Romero is the third faction of the episode and appears very little except to show that Romero is still in jail and wants Norman dead. Granted, this is something the audience already knew, but in the medium of television a friendly reminder never hurts. Romero has been denied parole, although it isn’t explained why (Perhaps, because there are still nine episodes left to go?) but again it’s pure set-up. So, it should come as a shock when Romero, away in prison, is actually part of a very clever one-episode subplot.
Throughout the episode we see Norman discover a wallet of man, discuss with Mother, and eventually come face-to-face with said man in the freezer in the basement. In between these moments, we see Romero trying to reach someone on the phone. The two seemed unconnected until in the show’s final moment. In that final moment as Mother and Norman plan to dump yet another body in the river, a cell phone begins to ring. Romero is calling on the other end and it appears that Romero hired a hit-man.
Oh, and the scene of Norman/Mother attacking said hit-man is absolutely thrilling in its execution, camera direction, and editing. The camera seems to flicker and cut between the dueling personalities as the music flares up and makes for quite the Psycho homage.
Real Norma is being kept in the freezer (a walk-in one), and we see her briefly as Norman goes downstairs for comfort in the night. Here, we see that deep-down Norman does know Mother is truly dead, but refuses to let his vision of her go. Head Norma, as we’ll call her from here on, has emotions and is not just a one-dimensional character. Head Norma has feelings and after all as she says, she gave up her life for Norman.
We also meet a David Davidson *cough* Sam Loomis *cough* who checks into the motel, another example of planting something to be harvested later . Norman greets him in an agitated manner, as we all do when we are charged for Luminol we did not buy. Norman gives David Davidson the key to room number one, because its clear that Norman, who does not approve of David Davidson’s plans, would like a peek.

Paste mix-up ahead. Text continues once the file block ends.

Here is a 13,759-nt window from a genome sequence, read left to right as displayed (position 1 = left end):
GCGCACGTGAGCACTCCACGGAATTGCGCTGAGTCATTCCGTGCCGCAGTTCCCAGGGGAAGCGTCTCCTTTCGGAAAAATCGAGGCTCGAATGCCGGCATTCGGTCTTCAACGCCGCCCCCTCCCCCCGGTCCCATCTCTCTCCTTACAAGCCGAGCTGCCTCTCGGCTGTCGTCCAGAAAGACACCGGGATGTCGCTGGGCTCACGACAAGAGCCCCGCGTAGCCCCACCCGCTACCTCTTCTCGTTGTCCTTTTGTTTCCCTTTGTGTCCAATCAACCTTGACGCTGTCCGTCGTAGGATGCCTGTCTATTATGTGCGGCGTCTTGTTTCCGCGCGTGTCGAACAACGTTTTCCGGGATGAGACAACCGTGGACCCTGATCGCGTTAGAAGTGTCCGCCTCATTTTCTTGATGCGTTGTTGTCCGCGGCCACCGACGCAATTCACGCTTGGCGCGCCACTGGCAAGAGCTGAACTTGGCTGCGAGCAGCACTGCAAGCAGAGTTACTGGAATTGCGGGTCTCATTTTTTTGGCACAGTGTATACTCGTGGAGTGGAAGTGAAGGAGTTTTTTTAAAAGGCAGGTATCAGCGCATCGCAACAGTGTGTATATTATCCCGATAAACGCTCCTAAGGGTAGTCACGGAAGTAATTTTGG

The episode ends with brand new plot points that are sure to have Romero and Dylan making their way back to White Pine Bay as well as resulting in many more bodies piling up.
- The Bates Motel costs $120/a night to stay at. Just how expensive were those new shower curtains?
- Shortly after watching Davidson and Mystery Girl engage in sexual behavior, Norman answers the phone with “Mother, I was just coming.” I see what you did there Kerry Ehrin 😉
- Norman’s slip as he says “we” to Madeline is a nice touch.
- Mother can spontaneously show up behind a moving car.
- Madeline compares the look of the Bates Motel to that Edward Hopper painting . Full circle.
- Norman eating candy is another nice nod to Psycho.
- It is looking likely the Rihanna was the mystery lady in tonight’s episode. So her first appearance was behind an umbrella. Yes, I know.
- Etta James FTW with that closing sequence, another great music choice.
- Well there it is, the first episode of the final season of Bates Motel! I’m looking forward to the next nine episodes to see how this all turns out! Join me next week when hopefully I will be a little quicker at getting this posted.
- Feel free to leave comments, and contact me via my Twitter to discuss this week’s episode.